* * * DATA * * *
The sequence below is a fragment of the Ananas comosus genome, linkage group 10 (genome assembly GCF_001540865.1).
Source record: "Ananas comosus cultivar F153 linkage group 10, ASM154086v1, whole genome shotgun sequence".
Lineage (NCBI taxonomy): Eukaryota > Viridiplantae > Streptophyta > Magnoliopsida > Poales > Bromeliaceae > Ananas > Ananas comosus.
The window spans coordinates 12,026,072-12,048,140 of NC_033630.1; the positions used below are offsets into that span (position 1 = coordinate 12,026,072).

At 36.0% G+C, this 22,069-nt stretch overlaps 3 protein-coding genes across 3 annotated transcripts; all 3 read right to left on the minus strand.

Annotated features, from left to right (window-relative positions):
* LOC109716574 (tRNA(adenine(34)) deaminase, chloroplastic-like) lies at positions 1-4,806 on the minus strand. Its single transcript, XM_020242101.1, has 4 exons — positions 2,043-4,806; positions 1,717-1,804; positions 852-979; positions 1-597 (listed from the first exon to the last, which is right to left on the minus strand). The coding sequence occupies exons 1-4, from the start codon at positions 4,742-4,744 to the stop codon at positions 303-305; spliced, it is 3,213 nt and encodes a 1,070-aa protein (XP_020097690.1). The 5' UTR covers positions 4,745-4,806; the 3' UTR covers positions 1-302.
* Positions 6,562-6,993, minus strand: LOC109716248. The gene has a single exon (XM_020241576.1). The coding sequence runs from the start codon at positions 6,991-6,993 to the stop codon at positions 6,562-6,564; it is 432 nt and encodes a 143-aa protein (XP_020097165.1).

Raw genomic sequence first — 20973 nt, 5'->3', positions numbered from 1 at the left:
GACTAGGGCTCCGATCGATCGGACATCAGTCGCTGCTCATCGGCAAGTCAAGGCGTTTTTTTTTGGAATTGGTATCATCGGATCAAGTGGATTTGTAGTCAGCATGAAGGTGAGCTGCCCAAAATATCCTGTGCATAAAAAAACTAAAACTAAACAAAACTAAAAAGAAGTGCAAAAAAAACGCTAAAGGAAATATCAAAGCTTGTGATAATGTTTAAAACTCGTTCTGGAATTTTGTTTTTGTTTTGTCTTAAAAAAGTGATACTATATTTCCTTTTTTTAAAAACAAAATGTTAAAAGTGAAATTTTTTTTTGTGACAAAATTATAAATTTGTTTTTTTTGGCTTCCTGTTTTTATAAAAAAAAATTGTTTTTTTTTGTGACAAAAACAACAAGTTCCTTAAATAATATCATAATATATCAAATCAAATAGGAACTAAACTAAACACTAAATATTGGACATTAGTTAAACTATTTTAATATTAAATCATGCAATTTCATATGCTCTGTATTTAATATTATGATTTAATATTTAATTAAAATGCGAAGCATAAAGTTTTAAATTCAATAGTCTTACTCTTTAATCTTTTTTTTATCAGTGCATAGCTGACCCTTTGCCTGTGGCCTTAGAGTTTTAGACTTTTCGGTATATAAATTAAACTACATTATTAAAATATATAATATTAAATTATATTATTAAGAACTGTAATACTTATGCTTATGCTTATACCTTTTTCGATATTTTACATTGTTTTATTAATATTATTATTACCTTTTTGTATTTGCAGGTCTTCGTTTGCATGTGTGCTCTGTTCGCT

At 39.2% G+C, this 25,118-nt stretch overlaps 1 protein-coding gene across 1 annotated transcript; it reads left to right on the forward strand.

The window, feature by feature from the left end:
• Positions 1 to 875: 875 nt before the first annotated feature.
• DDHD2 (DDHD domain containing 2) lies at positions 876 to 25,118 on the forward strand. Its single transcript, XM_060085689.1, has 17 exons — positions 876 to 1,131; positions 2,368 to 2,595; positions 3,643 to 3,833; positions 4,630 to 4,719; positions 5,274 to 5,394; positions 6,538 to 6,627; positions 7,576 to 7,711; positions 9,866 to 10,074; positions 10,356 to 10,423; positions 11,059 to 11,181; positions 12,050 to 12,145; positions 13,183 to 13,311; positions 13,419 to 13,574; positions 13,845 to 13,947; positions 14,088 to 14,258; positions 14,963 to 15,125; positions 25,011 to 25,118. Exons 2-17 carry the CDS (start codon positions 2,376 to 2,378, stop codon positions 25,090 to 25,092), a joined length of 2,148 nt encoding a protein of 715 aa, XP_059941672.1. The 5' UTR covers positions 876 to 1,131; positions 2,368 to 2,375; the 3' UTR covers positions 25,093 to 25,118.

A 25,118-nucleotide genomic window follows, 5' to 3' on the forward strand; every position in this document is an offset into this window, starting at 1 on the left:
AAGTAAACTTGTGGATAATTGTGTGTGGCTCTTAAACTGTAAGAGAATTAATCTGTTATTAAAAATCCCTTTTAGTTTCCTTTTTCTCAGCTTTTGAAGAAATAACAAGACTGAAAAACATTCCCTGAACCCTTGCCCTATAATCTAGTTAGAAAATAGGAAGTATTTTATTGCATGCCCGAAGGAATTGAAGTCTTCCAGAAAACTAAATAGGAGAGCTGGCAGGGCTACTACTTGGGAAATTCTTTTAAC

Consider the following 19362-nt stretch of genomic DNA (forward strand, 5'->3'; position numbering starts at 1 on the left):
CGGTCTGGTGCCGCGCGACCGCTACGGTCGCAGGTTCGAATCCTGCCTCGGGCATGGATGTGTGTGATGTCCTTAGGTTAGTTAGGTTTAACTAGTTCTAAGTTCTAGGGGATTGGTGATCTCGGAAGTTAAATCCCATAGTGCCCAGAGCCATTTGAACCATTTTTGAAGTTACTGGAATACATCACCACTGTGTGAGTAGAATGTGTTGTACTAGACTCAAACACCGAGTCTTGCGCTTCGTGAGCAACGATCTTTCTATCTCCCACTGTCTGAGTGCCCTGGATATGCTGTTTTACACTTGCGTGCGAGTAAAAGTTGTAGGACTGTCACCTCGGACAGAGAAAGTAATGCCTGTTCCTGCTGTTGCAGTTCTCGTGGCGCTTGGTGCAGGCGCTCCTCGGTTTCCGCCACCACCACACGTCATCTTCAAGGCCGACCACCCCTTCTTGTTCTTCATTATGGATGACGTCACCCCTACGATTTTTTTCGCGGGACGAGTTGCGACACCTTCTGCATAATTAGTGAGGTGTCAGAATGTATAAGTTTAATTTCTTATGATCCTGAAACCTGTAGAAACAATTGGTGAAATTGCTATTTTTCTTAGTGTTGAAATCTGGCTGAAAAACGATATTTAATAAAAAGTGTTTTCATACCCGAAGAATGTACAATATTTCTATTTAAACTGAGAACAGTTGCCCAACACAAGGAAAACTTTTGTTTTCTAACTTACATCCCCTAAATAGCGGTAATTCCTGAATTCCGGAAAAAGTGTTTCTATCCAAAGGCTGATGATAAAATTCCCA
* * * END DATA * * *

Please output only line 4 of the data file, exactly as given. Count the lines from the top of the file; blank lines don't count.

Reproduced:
The window spans coordinates 12,026,072-12,048,140 of NC_033630.1; the positions used below are offsets into that span (position 1 = coordinate 12,026,072).